Hotel building set to become YHA hostel
Brighton could once again have a Youth Hostel after councillors agreed to change the use of an historic hotel near Brighton seafront.
The Youth Hostels Association (YHA) secured planning permission this afternoon (February 19 2014) to turn the former 51-room Royal York Hotel, on the Old Steine into a 180-bed Youth Hostel.
The YHA have told the council they intend to spend half a million pounds on renovations. The new use would, they say, increase overnight stays by almost 70 per cent compared with the previous operation.
It would provide a variety of room types – some sleeping four or six in bunk beds; plus twin or double rooms. All existing en-suite rooms would be retained.
No internal alterations are planned. A planning officers’ report said the ground-floor restaurant would be open to all members of the public, not just guests.
The YHA would be required to pay £13,000 towards transport improvements, including at nearby Pool Valley Coach Station.
The Grade II listed building, dating back to the late 1700s, also has nine residential apartments for letting.
The city has been without a YHA hostel since 2007 when the one at Patcham Place closed.
Chair of the planning committee Councillor Phelim Mac Cafferty said: ““We welcomed this application as it fills a much-loved and listed hotel building otherwise likely to become vacant. It will be very good to have a YHA hostel in our city once again. They’re well-managed with good facilities for a range of clientele and ages. We think it’ll be really popular, adding to the city’s edge .”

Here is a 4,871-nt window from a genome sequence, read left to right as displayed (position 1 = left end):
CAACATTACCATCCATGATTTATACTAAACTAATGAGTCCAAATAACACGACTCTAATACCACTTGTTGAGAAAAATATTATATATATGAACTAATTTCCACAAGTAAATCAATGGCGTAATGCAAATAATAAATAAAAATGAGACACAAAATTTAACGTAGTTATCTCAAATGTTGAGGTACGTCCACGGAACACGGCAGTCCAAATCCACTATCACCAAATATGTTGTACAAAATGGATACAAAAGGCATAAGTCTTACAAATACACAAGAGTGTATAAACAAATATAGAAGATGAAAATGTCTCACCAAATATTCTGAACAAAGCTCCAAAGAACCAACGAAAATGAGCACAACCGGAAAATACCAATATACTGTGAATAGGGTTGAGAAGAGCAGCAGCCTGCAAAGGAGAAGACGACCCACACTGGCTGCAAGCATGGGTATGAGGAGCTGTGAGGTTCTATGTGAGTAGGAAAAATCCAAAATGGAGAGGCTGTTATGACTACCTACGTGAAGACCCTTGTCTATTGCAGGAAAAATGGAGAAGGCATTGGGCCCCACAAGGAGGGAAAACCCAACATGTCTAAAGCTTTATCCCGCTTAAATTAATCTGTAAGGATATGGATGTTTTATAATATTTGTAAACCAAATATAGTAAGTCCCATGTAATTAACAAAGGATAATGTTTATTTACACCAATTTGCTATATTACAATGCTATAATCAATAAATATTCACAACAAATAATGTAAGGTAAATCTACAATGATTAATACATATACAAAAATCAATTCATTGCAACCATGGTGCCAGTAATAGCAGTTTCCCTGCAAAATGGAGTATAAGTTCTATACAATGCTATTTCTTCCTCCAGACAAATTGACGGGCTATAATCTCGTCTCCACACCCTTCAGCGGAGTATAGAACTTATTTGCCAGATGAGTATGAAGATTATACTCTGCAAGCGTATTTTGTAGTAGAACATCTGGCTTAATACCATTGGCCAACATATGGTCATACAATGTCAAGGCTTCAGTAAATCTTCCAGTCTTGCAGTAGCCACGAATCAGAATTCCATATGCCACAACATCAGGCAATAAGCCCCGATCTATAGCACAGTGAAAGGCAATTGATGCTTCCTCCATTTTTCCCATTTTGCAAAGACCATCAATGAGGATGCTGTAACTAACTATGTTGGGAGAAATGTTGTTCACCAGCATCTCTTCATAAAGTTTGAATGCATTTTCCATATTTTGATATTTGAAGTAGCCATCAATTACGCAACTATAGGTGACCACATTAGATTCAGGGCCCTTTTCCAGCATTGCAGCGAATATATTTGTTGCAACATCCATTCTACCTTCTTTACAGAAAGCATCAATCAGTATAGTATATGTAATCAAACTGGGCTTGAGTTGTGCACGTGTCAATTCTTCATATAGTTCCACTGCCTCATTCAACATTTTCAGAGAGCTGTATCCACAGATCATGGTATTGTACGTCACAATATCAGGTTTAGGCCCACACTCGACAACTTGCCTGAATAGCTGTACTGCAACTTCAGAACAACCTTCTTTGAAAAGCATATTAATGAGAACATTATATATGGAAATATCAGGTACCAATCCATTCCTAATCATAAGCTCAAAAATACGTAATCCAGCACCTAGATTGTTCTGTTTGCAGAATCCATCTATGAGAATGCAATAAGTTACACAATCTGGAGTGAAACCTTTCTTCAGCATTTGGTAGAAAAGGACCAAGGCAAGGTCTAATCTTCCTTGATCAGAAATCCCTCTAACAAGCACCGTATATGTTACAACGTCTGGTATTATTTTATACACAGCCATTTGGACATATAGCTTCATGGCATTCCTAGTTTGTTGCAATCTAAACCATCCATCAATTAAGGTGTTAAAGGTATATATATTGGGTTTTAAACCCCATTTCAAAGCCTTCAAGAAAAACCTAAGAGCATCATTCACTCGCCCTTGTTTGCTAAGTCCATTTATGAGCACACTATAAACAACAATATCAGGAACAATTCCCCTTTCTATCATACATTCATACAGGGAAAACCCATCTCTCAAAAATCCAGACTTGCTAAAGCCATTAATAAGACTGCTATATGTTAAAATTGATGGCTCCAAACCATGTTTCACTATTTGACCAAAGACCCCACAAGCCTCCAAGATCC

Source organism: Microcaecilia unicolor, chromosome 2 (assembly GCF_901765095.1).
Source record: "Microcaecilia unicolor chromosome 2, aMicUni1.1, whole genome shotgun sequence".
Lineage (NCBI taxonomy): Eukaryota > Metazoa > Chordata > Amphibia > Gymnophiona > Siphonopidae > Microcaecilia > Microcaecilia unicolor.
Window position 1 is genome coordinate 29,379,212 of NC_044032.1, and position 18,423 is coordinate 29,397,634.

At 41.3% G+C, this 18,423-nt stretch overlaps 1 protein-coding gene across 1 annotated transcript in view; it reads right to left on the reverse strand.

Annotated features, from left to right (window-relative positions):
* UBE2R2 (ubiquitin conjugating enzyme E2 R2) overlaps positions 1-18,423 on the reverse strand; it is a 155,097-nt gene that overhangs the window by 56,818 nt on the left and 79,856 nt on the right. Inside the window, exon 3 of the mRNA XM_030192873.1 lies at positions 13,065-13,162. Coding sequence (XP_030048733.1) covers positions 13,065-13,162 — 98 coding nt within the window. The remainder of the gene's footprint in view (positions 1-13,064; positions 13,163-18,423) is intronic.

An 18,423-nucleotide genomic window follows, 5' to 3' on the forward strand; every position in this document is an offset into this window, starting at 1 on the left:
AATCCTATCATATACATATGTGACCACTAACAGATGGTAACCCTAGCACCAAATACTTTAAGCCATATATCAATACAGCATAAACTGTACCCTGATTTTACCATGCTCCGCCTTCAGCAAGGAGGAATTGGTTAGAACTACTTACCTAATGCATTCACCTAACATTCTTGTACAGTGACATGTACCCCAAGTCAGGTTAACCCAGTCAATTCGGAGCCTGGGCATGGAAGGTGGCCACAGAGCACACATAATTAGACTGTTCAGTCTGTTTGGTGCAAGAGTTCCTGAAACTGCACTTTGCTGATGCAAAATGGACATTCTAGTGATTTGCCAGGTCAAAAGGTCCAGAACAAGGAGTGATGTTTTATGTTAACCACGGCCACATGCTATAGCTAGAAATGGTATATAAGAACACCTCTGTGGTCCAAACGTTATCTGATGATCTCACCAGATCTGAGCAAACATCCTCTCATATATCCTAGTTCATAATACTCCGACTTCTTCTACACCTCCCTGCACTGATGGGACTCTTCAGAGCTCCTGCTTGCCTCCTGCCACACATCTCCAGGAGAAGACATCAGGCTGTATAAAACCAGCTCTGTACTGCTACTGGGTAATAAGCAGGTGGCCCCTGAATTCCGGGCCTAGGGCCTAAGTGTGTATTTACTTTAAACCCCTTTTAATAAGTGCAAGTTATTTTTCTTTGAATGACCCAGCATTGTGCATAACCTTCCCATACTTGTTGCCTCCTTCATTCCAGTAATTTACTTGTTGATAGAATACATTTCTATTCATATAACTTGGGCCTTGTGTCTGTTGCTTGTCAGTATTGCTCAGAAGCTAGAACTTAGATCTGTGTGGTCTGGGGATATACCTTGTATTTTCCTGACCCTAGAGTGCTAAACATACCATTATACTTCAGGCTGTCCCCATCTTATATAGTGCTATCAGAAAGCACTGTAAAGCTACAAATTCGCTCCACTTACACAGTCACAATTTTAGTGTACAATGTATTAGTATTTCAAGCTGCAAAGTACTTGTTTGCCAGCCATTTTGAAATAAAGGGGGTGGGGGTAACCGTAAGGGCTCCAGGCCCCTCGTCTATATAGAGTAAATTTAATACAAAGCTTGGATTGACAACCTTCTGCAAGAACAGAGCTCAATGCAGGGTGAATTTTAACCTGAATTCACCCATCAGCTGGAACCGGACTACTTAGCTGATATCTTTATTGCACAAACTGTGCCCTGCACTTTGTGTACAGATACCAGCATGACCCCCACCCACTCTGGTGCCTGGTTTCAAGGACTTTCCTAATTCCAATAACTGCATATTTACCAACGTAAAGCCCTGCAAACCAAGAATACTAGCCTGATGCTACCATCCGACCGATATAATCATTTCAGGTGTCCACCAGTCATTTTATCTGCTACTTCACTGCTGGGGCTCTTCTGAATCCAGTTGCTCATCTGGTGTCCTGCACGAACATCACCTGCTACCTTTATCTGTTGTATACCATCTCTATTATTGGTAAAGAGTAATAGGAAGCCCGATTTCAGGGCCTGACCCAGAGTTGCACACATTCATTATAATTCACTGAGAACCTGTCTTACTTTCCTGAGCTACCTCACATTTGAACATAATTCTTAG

The hotel’s owners Max Hotels is currently in administration. Hotel consultants have said the building is too small to attract a chain operator and too large for an individual.
Although the city council has granted planning permission, implementing the consent is a matter for YHA.
Background: Source - The New Encyclopaedia of Brighton by Rose Collis…
Parts of the building date back to the late 1700s. With adjoining properties, it became the Royal York Hotel in 1819, named after the Duke of York, the Prince Regent’s brother.
Famous guests have included the Duke of Wellington and Benjamin Disraeli. In 1861 Charles Dickens read excerpts of David Copperfield there.
Brighton Corporation bought the building between the wars and it was still in use as council offices as Royal York Buildings until around 2003. It reopened as the Radisson Blu Hotel in 2006.